Molecular genetic and functional association of Brugada and early repolarization syndromes with S422L missense mutation in KCNJ8

Hector Barajas-Martínez, Dan Hu, Tania Ferrer, Carlos G. Onetti, Yuesheng Wu, Elena Burashnikov, Madalene Boyle, Tyler Surman, Janire Urrutia, Christian Veltmann, Rainer Schimpf, Martin Borggrefe, Christian Wolpert, Bassiema B. Ibrahim, José Antonio Sánchez-Chapula, Stephen Winters, Michel Haïssaguerre, Charles Antzelevitch

Research output: Contribution to journalArticlepeer-review

136 Scopus citations

Abstract

Background: Adenosine triphosphate (ATP)-sensitive potassium cardiac channels consist of inward-rectifying channel subunits Kir6.1 or Kir6.2 (encoded by KCNJ8 or KCNJ11) and the sulfonylurea receptor subunits SUR2A (encoded by ABCC9). Objective: To examine the association of mutations in KCNJ8 with Brugada syndrome (BrS) and early repolarization syndrome (ERS) and to elucidate the mechanism underlying the gain of function of ATP-sensitive potassium channel current. Methods: Direct sequencing of KCNJ8 and other candidate genes was performed on 204 BrS and ERS probands and family members. Whole-cell and inside-out patch-clamp methods were used to study mutated channels expressed in TSA201 cells. Results: The same missense mutation, p.Ser422Leu (c.1265C>T) in KCNJ8, was identified in 3 BrS and 1 ERS probands but was absent in 430 alleles from ethnically matched healthy controls. Additional genetic variants included CACNB2b-D601E. Whole-cell patch-clamp studies showed a 2-fold gain of function of glibenclamide-sensitive ATP-sensitive potassium channel current when KCNJ8-S422L was coexpressed with SUR2A-wild type. Inside-out patch-clamp evaluation yielded a significantly greater half maximal inhibitory concentration for ATP in the mutant channels (785.5 ± 2 vs 38.4 ± 3 μM; n = 5; P <.01), pointing to incomplete closing of the ATP-sensitive potassium channels under normoxic conditions. Patients with a CACNB2b-D601E polymorphism displayed longer QT/corrected QT intervals, likely owing to their effect to induce an increase in L-type calcium channel current (I Ca-L). Conclusions: Our results support the hypothesis that KCNJ8 is a susceptibility gene for BrS and ERS and point to S422L as a possible hotspot mutation. Our findings suggest that the S422L-induced gain of function in ATP-sensitive potassium channel current is due to reduced sensitivity to intracellular ATP.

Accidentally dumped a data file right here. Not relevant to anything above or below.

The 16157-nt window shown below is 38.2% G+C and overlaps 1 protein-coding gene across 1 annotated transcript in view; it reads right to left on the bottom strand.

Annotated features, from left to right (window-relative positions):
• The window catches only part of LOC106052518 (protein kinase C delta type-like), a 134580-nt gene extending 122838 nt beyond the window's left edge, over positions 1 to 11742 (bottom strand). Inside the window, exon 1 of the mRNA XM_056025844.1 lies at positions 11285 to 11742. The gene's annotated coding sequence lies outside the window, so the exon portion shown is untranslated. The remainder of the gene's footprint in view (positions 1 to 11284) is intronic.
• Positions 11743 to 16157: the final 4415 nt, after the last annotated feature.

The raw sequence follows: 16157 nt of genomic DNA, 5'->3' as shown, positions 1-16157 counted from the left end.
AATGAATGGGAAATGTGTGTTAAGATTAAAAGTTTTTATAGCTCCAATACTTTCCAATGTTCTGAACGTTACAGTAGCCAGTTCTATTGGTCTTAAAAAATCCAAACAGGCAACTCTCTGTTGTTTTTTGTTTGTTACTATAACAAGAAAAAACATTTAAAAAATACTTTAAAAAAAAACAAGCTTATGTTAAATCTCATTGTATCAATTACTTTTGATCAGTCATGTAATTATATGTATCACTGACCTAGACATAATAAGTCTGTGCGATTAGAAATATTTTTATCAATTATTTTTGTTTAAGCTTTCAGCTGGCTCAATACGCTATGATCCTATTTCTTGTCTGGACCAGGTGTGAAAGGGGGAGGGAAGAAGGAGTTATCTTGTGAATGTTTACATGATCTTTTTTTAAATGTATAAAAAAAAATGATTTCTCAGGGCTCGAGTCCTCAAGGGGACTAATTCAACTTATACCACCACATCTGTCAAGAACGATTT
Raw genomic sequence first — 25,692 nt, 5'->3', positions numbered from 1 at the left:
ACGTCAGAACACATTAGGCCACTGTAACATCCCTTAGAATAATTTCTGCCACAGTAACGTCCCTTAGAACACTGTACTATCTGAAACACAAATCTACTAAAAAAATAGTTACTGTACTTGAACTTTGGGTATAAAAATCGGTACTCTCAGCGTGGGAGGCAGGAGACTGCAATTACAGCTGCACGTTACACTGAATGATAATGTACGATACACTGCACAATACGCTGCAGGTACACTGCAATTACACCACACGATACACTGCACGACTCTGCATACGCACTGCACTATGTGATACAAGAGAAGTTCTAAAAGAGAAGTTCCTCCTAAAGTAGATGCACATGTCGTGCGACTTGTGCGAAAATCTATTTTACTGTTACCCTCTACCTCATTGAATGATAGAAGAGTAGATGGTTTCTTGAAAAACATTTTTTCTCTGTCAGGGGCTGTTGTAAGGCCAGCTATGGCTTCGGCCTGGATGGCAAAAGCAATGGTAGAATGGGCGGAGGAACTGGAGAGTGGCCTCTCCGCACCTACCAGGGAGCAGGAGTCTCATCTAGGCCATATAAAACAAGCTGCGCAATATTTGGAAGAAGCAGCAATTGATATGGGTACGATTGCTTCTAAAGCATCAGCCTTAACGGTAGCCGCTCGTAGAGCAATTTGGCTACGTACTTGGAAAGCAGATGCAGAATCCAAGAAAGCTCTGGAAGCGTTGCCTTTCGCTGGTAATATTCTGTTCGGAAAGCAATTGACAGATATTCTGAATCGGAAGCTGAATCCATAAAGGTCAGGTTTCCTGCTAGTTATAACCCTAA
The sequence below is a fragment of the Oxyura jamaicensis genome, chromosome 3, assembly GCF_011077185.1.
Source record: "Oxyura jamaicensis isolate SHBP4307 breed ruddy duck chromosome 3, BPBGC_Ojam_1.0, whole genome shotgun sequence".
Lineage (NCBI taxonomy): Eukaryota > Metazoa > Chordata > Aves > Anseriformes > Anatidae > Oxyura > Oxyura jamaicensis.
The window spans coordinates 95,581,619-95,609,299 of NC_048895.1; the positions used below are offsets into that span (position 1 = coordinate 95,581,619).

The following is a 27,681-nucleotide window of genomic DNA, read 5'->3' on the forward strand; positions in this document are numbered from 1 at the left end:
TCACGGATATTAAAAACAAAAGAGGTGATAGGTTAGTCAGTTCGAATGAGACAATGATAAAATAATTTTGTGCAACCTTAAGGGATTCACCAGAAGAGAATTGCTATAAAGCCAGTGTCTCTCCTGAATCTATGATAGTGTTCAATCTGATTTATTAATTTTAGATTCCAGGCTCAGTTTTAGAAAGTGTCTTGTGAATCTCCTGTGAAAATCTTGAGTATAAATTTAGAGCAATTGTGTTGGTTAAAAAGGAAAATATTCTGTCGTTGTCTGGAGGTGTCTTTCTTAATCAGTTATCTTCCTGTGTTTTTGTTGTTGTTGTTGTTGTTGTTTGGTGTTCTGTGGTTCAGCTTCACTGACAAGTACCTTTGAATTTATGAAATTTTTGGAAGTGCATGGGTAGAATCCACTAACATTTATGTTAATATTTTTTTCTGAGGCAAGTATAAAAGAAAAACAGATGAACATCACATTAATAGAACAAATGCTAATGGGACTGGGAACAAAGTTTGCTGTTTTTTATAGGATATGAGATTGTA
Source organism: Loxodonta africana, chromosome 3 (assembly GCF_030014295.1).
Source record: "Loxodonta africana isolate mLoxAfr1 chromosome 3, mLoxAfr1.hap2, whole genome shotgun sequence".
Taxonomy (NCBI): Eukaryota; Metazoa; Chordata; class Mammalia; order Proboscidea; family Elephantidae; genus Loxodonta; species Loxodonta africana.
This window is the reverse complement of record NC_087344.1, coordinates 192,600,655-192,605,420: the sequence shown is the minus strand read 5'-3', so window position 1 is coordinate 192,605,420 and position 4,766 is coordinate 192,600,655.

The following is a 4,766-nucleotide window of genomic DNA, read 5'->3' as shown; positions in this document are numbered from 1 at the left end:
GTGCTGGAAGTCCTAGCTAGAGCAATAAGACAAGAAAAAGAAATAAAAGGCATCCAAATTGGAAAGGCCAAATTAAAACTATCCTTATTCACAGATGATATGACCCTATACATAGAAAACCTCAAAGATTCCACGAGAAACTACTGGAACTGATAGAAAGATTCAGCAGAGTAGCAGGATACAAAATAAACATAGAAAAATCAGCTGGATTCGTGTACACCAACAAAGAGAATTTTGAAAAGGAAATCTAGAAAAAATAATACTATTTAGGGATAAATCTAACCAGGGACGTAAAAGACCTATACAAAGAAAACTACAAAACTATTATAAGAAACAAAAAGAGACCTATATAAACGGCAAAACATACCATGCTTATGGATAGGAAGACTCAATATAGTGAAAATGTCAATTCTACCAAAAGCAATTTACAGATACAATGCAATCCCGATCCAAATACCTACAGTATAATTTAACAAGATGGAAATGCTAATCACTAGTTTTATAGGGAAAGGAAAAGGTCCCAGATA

Original languageEnglish
Pages (from-to)548-555
Number of pages8
JournalHeart Rhythm
Volume9
Issue number4
DOIs
StatePublished - Apr 2012
Externally publishedYes

Keywords

  • ATP-sensitive potassium channel
  • Electrophysiology
  • Hotspot mutation
  • J-wave syndrome
  • Short QT
  • Sudden cardiac death
  • Ventricular Tachycardia

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